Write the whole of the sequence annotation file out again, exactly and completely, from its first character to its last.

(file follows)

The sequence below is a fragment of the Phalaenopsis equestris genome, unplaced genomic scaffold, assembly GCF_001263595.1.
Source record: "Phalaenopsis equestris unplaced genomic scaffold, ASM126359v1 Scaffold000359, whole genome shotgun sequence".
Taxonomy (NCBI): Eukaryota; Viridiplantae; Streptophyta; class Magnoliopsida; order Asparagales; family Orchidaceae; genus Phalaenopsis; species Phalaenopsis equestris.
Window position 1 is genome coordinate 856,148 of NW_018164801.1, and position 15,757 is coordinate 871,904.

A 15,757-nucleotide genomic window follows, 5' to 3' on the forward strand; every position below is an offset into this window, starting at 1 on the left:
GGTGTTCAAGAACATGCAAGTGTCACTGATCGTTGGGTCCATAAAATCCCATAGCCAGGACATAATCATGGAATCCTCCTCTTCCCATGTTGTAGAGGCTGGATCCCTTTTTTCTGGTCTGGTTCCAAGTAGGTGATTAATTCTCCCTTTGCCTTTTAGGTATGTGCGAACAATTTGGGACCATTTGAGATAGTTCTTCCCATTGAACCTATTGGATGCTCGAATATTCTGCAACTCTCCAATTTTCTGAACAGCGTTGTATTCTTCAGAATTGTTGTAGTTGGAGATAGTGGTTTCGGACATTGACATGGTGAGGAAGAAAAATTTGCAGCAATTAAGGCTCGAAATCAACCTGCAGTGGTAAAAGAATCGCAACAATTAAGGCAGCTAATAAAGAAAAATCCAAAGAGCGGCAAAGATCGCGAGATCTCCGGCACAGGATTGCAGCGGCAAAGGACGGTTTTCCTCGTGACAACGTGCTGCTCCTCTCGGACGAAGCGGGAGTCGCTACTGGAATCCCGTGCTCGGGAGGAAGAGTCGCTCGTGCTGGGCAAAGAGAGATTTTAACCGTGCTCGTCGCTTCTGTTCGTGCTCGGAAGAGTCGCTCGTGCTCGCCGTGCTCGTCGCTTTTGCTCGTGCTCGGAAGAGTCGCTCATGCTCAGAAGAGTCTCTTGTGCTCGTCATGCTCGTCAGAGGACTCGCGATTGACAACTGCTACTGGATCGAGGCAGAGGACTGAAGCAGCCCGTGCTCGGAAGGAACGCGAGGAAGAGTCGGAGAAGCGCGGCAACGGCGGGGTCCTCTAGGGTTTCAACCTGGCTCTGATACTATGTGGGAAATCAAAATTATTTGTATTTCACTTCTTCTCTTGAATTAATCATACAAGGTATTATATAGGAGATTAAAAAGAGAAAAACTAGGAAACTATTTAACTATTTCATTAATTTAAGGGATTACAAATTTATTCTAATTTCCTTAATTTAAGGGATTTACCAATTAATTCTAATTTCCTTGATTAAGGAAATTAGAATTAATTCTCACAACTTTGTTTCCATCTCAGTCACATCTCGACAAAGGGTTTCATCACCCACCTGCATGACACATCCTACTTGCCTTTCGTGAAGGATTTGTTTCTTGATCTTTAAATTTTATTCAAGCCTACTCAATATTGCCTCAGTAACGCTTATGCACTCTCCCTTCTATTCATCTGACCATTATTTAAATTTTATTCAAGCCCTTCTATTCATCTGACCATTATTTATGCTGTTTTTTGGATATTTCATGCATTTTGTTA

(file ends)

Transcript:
The sequence below is a fragment of the Phalaenopsis equestris genome, unplaced genomic scaffold, assembly GCF_001263595.1.
Source record: "Phalaenopsis equestris unplaced genomic scaffold, ASM126359v1 Scaffold000359, whole genome shotgun sequence".
Taxonomy (NCBI): Eukaryota; Viridiplantae; Streptophyta; class Magnoliopsida; order Asparagales; family Orchidaceae; genus Phalaenopsis; species Phalaenopsis equestris.
Window position 1 is genome coordinate 856,148 of NW_018164801.1, and position 15,757 is coordinate 871,904.

A 15,757-nucleotide genomic window follows, 5' to 3' on the forward strand; every position below is an offset into this window, starting at 1 on the left:
GGTGTTCAAGAACATGCAAGTGTCACTGATCGTTGGGTCCATAAAATCCCATAGCCAGGACATAATCATGGAATCCTCCTCTTCCCATGTTGTAGAGGCTGGATCCCTTTTTTCTGGTCTGGTTCCAAGTAGGTGATTAATTCTCCCTTTGCCTTTTAGGTATGTGCGAACAATTTGGGACCATTTGAGATAGTTCTTCCCATTGAACCTATTGGATGCTCGAATATTCTGCAACTCTCCAATTTTCTGAACAGCGTTGTATTCTTCAGAATTGTTGTAGTTGGAGATAGTGGTTTCGGACATTGACATGGTGAGGAAGAAAAATTTGCAGCAATTAAGGCTCGAAATCAACCTGCAGTGGTAAAAGAATCGCAACAATTAAGGCAGCTAATAAAGAAAAATCCAAAGAGCGGCAAAGATCGCGAGATCTCCGGCACAGGATTGCAGCGGCAAAGGACGGTTTTCCTCGTGACAACGTGCTGCTCCTCTCGGACGAAGCGGGAGTCGCTACTGGAATCCCGTGCTCGGGAGGAAGAGTCGCTCGTGCTGGGCAAAGAGAGATTTTAACCGTGCTCGTCGCTTCTGTTCGTGCTCGGAAGAGTCGCTCGTGCTCGCCGTGCTCGTCGCTTTTGCTCGTGCTCGGAAGAGTCGCTCATGCTCAGAAGAGTCTCTTGTGCTCGTCATGCTCGTCAGAGGACTCGCGATTGACAACTGCTACTGGATCGAGGCAGAGGACTGAAGCAGCCCGTGCTCGGAAGGAACGCGAGGAAGAGTCGGAGAAGCGCGGCAACGGCGGGGTCCTCTAGGGTTTCAACCTGGCTCTGATACTATGTGGGAAATCAAAATTATTTGTATTTCACTTCTTCTCTTGAATTAATCATACAAGGTATTATATAGGAGATTAAAAAGAGAAAAACTAGGAAACTATTTAACTATTTCATTAATTTAAGGGATTACAAATTTATTCTAATTTCCTTAATTTAAGGGATTTACCAATTAATTCTAATTTCCTTGATTAAGGAAATTAGAATTAATTCTCACAACTTTGTTTCCATCTCAGTCACATCTCGACAAAGGGTTTCATCACCCACCTGCATGACACATCCTACTTGCCTTTCGTGAAGGATTTGTTTCTTGATCTTTAAATTTTATTCAAGCCTACTCAATATTGCCTCAGTAACGCTTATGCACTCTCCCTTCTATTCATCTGACCATTATTTAAATTTTATTCAAGCCCTTCTATTCATCTGACCATTATTTATGCTGTTTTTTGGATATTTCATGCATTTTGTTA